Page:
As of June 30, beneficiaries owed $627,780,079 to the Ministry of Social Development, the umbrella organisation of Work and Income.
Jobseeker support and sole parent support beneficiaries owed $417,333,640.95. The debtors — 59.1 per cent of total main benefit recipients — owed an average of $2475.90.
Debt can occur as a result of overpayment, “recoverable assistance” and fraud. Recoverable assistance helps people pay for things they need urgently, such as school uniforms or rent arrears.
Budget advisors and beneficiary advocates in areas such as Northland, Rotorua, Hawke’s Bay and Wairarapa say they often meet beneficiaries who have racked up large debts for essential costs.
Shelly Fischer, of Rotorua Salvation Army community ministries, said many beneficiaries received advanced payments for necessities such as washing machines, school supplies, and rent and power arrears.
“A smaller number have debt because they commit benefit fraud by living with a partner without telling [Work and Income] so they both receive single benefits, or because they were working and claiming a benefit,” she said.
Beneficiaries often lapsed into rent and power bill arrears because they were juggling other debts, she said.
Ms Fischer and Wairarapa Advocate Service co-ordinator Trevor Mackiewicz often saw beneficiaries with truck shop debt.
“The trucks go around to areas where the most vulnerable people live and sell them really over-priced goods on layby so it doesn’t seem like much when you first get it,” Mr Mackiewicz said.
“We tell people they’re not worth it and give out ‘do not knock on this door’ signs but it’s hard to say no, especially when you see things that would make nice presents for your kids. [Beneficiaries] want their kids to have a good Christmas, just like everyone else.”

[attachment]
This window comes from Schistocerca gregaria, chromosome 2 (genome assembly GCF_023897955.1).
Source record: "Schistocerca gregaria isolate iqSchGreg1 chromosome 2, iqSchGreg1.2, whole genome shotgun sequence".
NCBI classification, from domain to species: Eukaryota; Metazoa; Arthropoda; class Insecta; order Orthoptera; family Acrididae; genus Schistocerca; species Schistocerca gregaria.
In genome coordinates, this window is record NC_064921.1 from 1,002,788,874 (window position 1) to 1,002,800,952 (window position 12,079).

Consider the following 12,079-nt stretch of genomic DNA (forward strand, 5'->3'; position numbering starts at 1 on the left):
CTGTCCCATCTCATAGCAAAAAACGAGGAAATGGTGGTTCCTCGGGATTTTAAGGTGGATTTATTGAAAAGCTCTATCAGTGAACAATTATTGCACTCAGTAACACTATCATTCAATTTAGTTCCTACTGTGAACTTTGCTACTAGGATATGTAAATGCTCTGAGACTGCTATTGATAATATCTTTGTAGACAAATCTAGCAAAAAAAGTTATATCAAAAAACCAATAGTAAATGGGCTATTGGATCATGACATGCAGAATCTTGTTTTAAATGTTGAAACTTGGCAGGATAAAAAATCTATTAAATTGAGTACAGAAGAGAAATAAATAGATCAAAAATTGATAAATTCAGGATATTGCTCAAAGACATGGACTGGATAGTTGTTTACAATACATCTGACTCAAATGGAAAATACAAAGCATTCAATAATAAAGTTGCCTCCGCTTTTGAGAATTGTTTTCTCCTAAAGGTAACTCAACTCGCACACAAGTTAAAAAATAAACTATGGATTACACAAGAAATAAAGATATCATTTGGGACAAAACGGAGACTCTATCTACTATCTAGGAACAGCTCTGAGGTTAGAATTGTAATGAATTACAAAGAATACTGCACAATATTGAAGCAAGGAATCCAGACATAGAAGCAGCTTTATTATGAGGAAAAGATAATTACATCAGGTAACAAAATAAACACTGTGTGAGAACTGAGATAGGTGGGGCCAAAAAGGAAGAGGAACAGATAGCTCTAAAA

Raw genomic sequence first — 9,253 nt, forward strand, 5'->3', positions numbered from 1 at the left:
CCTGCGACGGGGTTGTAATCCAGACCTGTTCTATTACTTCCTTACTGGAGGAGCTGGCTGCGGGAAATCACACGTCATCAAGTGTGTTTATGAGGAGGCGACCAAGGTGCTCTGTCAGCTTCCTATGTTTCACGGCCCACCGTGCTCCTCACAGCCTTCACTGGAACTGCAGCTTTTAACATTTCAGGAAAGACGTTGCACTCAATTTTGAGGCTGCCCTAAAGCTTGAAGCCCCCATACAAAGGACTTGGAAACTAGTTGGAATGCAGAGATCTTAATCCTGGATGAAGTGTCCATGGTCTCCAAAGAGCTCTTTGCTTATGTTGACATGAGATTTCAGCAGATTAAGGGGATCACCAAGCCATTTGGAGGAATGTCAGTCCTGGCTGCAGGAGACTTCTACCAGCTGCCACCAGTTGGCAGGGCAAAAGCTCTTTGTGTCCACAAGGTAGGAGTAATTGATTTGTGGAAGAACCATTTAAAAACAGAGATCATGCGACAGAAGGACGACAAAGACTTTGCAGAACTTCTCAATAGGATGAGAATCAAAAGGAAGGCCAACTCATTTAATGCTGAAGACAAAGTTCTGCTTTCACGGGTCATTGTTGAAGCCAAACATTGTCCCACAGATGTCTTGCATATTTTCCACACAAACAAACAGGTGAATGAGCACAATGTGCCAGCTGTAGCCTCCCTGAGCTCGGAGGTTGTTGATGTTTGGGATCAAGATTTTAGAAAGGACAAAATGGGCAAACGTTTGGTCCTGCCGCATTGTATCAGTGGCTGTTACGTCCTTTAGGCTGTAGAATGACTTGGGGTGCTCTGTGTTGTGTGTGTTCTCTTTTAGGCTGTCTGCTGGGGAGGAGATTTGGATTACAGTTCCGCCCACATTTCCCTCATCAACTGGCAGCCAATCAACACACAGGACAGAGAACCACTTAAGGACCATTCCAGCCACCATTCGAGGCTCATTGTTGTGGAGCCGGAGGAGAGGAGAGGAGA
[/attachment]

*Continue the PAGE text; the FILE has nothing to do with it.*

Ministry of Social Development spokesman Carl Crafar said the ministry worked hard to “protect the integrity of the system to ensure it remains fair to all New Zealanders.
“The ministry has a dedicated team of approximately 110 specialist fraud investigators throughout the country, and an intelligence unit that identifies emerging fraud risks and trends.
“We work with other government agencies to identify and reduce the incidence of fraud and also investigate cases which arise through allegations from members of the public.”
Each year the ministry pays out $23 billion to more than one million New Zealanders.
Benefit debt as of June 30
• Number of clients: 285,349
• Number with debt: 168,553
• Percentage 59.1 per cent
• Average debt: $2475.90
• Total debt: $627,780,079
• Benefits include: Jobseeker Support, Sole Parent Support, Supported Living Payment, Youth Payment, Young Parent Payment, Emergency Maintenance Allowance, Emergency Benefit and Jobseeker Support Student Hardship.